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2022 Volkswagen Taos First Look: A Big New Small SUV

The Volkswagen Group is the largest automaker in the world, and yet it only commands a measly three percent of the U.S. car market. Why so small a piece of such a decent-sized pie? Well, for a long time VW simply didn’t make the sort of vehicles American consumers wanted to buy. The Atlas and Atlas Cross Sport (not to mention the enlarged Tiguan) were the first steps in filling out a lineup previously rife with pricey hatchbacks and Euro-wonderful sedans (such as the old Passat) with the SUVs that Americans are so hungry for. The new 2022 Volkswagen Taos continues the brand’s SUV offensive and is its first sub-compact SUV.

Small for a VW, Big for Its Class

The new Taos Volkswagen’s smallest SUV, slotting beneath the all-electric ID4 and the recently-refreshed Tiguan. If the Taos appears familiar, it is because VW styled the small SUV to look like a baby version of the mid-size Atlas. The squared-off fenders and squat stance are particularly Atlas-like, and the LED light bar that stretches across the width of the front grille is much like what appears on the new ID4 and 2022 Golf GTI.

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Like most VW products these days, the Taos is built on the Modular Transverse Architecture (MQB) platform. Its wheelbase of 105.9 inches is one of the largest in the segment, and the extra length helps with rear legroom (as we discovered during our first drive of a prototype version of the Taos). At 175.8 inches long, the Taos is among the largest SUVs in its class, falling an inch short of the Subaru Crosstrek, but longer than the 173-inch-long Mazda CX-30. Inside, the Taos sports 28.1 cubic feet of space with the reach bench seat upright; fold down that second row, and you’ll find there is a generous 66.3 cubic feet of free space to play with. That’s more than both the aforementioned CX-30 and Crosstrek with either the seats up or down.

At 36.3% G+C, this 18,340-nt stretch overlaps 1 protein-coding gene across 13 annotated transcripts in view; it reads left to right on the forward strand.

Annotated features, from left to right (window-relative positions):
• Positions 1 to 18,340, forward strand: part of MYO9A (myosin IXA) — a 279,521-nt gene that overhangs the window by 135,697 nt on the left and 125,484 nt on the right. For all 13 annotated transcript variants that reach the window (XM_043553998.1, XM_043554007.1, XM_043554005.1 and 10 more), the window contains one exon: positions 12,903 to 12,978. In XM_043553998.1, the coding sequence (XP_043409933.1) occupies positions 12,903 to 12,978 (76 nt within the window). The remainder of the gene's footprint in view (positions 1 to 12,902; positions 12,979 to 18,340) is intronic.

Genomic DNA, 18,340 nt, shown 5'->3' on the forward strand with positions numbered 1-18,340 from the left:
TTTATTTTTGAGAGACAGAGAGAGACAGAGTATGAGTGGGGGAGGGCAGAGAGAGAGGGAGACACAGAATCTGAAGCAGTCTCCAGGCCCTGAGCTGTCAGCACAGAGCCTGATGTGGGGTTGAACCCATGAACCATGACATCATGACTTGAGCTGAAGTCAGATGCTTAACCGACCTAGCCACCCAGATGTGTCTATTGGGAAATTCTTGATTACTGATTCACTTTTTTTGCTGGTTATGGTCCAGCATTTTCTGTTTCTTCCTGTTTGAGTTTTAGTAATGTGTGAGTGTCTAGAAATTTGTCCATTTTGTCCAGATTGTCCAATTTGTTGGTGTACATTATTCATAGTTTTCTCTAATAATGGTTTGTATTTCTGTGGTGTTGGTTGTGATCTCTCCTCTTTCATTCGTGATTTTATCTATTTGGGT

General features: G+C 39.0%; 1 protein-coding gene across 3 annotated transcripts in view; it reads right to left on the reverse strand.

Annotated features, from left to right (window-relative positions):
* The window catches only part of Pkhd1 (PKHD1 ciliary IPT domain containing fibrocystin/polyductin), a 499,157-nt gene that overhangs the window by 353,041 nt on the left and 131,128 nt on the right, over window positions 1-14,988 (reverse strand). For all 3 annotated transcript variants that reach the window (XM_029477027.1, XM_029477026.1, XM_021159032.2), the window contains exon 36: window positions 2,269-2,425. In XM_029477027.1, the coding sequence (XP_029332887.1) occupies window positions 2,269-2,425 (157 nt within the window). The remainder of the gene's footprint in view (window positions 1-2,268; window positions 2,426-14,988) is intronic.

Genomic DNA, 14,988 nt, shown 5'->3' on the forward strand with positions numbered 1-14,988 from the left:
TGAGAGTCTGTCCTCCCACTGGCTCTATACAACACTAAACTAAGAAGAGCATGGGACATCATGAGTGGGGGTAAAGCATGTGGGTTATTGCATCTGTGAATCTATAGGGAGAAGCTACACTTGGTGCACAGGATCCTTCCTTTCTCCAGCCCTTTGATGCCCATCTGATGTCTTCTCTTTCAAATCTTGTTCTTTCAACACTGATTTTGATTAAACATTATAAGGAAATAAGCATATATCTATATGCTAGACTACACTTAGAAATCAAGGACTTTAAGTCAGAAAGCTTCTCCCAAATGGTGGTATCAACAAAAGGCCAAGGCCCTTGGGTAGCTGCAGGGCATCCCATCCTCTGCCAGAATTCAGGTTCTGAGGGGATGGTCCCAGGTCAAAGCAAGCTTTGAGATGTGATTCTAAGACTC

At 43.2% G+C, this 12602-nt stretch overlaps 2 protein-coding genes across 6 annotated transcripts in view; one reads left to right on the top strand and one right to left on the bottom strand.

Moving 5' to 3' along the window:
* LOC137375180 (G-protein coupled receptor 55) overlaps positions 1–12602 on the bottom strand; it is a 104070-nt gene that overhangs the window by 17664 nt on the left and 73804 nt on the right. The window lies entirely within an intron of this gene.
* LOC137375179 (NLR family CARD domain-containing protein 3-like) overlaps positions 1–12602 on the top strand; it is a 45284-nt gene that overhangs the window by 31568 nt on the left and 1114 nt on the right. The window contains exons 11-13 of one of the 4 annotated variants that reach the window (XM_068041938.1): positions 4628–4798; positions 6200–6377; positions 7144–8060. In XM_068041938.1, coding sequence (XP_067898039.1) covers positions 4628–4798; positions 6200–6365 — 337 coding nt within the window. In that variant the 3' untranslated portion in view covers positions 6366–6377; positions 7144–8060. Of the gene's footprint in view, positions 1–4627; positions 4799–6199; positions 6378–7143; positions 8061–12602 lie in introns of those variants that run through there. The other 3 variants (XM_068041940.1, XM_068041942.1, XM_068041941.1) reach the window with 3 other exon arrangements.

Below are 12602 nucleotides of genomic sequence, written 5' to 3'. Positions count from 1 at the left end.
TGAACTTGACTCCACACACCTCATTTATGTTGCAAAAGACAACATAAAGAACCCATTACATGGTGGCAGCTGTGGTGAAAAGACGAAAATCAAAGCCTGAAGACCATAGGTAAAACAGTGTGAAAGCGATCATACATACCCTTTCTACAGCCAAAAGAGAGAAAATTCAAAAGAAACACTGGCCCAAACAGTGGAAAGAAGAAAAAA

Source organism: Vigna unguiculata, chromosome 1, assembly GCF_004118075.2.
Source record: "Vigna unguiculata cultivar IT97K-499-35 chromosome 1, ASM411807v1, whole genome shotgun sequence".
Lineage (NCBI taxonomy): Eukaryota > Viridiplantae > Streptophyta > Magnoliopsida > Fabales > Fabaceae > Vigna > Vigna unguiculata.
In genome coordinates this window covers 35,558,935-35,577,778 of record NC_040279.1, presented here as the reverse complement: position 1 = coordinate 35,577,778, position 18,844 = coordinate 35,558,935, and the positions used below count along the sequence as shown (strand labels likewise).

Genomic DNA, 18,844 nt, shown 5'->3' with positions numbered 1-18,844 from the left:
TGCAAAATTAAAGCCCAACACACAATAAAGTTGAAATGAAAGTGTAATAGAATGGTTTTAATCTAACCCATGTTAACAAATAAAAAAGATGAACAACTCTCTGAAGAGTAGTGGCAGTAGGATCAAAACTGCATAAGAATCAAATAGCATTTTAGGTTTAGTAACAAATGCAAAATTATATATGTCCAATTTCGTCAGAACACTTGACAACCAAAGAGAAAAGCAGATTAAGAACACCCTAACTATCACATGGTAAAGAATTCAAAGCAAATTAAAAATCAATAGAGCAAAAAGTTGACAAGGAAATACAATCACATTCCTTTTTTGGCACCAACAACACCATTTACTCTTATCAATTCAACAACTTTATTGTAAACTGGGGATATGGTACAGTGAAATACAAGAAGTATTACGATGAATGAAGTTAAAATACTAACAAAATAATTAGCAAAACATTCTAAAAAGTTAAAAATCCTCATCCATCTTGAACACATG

The 2022 Taos Sports A Brand New Engine

When it comes to market in the middle of next year, the Taos will be available with either front- or all-wheel-drive—just like most of its competitors. The only available engine is a new turbocharged 1.5-liter four-cylinder paired to an eight-speed automatic transmission in front-wheel-drive models and a seven-speed dual-clutch automatic in all-wheel-drive examples. The new engine makes 158 horsepower—11 more than the turbocharged 1.4-liter that serves as the base engine in the compact Golf and Jetta models—and 184 lb-ft of torque at just 1,750 rpm.

Those power and torque figures put the Taos right in the heart of the segment, just topping the Chevrolet Trailblazer’s 155 hp and 174-lb-ft of torque but falling shy of the top-spec Kia Seltos SX’s 175 hp and 195 lb-ft. There’s no word on whether a high-performance variant of the Taos will ever makes its way to the states, despite the fact that sporty R-badged versions of the Touareg, Tiguan, and T-Roc exist in VW’s lineup overseas. That said, neither the Touareg nor the T-Roc exist here at all, so (sadly) the American market’s lack of R models isn’t likely to change soon.